Whether or not you’re an avid reader, you probably have a number of hardcover books and paperbacks around the house that are taking up space. Your first instinct might be to donate them to a local library or school, or a charity, where they might bring someone else the joy they brought to you. This isn’t a terrible sentiment, but have you ever wondered what happens to all of the books that are obsolete or no longer in any condition to be read? Oftentimes, used books do end up in landfills, but there’s another, more environmentally-friendly solution – recycle them. Let’s look closer at the finer points of book recycling, such as how it’s accomplished and how it’s helpful.
When You Should Recycle Instead of Donate
There are numerous cases that can be made for the types of books that should be recycled, but there are two major categories to which everyone can relate.
Out-of-Date Educational and Non-Fiction Content
While books about historical events might always provide readers with perspective and knowledge, our rapidly advancing technology industry means there are numerous technologies and topics that are obsolete and not worth researching or reading about. What’s the web developer to do with all of their books and training materials concerning a language that hasn’t been actively used in several years? Or consider nonfiction works covering information found to be no longer valid – scientific works, for example- that might depend on theories that have since been disproven? Should we keep these books around for the sake of nostalgia, or find an environmentally responsible method of disposal? Book recycling seems to be the best option for disposal when books are no longer useful or informative.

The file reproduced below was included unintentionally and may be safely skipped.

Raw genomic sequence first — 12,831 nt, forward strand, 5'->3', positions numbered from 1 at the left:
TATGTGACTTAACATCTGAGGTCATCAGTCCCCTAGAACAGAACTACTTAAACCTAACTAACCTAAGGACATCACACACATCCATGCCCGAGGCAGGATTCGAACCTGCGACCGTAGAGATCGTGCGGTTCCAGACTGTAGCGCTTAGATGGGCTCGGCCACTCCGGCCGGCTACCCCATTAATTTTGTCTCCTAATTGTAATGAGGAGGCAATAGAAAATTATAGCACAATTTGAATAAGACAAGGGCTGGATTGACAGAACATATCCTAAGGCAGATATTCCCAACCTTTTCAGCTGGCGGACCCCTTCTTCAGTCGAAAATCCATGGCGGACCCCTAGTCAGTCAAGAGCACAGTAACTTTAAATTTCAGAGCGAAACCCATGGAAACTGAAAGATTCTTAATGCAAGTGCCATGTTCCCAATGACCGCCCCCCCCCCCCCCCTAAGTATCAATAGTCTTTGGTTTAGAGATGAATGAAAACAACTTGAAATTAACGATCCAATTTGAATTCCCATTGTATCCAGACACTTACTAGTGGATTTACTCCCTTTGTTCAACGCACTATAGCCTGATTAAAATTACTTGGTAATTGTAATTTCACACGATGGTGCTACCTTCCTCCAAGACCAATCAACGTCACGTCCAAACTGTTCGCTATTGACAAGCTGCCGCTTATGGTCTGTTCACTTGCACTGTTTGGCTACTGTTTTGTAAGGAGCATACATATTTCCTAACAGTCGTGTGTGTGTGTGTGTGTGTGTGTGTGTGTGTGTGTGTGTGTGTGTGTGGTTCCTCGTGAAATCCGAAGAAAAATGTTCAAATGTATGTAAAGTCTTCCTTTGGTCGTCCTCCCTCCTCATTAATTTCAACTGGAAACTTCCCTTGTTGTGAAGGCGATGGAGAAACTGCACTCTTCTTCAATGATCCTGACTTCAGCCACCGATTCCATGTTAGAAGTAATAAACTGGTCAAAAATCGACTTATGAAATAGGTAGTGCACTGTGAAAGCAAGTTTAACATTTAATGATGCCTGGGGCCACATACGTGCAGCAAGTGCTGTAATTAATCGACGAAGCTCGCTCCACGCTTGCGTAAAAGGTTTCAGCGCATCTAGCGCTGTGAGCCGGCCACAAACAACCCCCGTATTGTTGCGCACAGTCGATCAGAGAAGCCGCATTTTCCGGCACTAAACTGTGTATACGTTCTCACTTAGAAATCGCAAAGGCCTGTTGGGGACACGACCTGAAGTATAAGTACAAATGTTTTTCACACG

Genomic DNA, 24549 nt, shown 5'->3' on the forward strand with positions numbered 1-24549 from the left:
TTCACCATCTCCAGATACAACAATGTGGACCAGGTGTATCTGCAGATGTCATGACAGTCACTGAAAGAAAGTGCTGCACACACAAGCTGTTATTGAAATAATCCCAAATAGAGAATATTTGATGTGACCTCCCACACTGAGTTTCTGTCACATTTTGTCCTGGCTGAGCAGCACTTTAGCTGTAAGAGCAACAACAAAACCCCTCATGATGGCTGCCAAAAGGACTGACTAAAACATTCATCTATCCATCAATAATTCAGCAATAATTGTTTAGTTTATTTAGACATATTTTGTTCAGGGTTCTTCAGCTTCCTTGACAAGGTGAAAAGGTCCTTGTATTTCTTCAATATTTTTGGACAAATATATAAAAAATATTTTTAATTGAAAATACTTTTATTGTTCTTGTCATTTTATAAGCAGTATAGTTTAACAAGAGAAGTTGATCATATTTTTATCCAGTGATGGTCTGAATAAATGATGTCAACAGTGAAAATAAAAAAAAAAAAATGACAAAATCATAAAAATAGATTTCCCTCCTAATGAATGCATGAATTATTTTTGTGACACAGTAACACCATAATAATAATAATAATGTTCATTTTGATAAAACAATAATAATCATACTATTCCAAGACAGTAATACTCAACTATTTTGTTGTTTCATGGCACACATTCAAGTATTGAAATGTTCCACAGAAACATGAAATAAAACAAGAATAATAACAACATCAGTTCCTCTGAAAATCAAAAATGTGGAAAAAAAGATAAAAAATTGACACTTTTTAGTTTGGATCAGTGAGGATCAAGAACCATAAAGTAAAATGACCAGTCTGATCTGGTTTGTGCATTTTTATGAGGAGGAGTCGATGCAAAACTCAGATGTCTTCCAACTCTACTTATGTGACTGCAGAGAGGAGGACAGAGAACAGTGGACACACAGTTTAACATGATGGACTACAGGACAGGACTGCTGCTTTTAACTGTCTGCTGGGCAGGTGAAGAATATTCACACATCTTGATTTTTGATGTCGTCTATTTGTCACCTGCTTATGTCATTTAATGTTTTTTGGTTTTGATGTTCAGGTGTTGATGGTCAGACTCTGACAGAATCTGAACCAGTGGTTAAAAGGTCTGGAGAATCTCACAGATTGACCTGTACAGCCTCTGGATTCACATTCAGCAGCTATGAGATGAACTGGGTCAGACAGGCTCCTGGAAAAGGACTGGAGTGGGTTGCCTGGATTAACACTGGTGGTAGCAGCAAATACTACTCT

A good rule of thumb in this case is that if you’re not able to hold a book in your hands and read it without it falling apart or the covers and spine are damaged, it’s likely time to donate the books. Similarly, if mold or rot has set in, or the environment in which they’ve been kept has resulted in an odor, the books should make their way to a recycling program.
The Recycling Process
Book recycling can have a tremendous environmental impact. A ton of paper recycled saves 3 cubic yards of landfill space, 380 gallons of oil, 17 trees, roughly 4000 kilowatts of energy, and about 7000 gallons of water. Most times, paperbacks can be recycled as they come, but hardbacks generally require the removal of the outer cover, as the glue and board cannot mix with paper pulp during the recycling process. The remaining paper product is then mixed with water to create a pulp, the imperfections removed, and then the resulting mixture spread and dried into new paper and reused.
Unique Challenges Posed by E-Readers
We talked briefly at the start of the article about the rise of digital content. E-readers have become prevalent throughout culture, and as a result, have become another electronic device that over time wears out and must be replaced. Once an e-reader needs to be replaced, it must be properly disposed of, like any other e-waste, to ensure the toxic materials in the components don’t make their way into a landfill.
Recycling Made Easy
A zero waste, zero landfill recycling operation, 1 Green Planet strives to provide extensive recycling services encompassing most electronics and even more traditional products, including books. Our goal is to ensure our commercial-level recycling services are accessible for organizations that require an avenue for safe and environmentally conscious disposal of electronics, scrap materials, and other materials that might otherwise pose a danger to the integrity of landfills.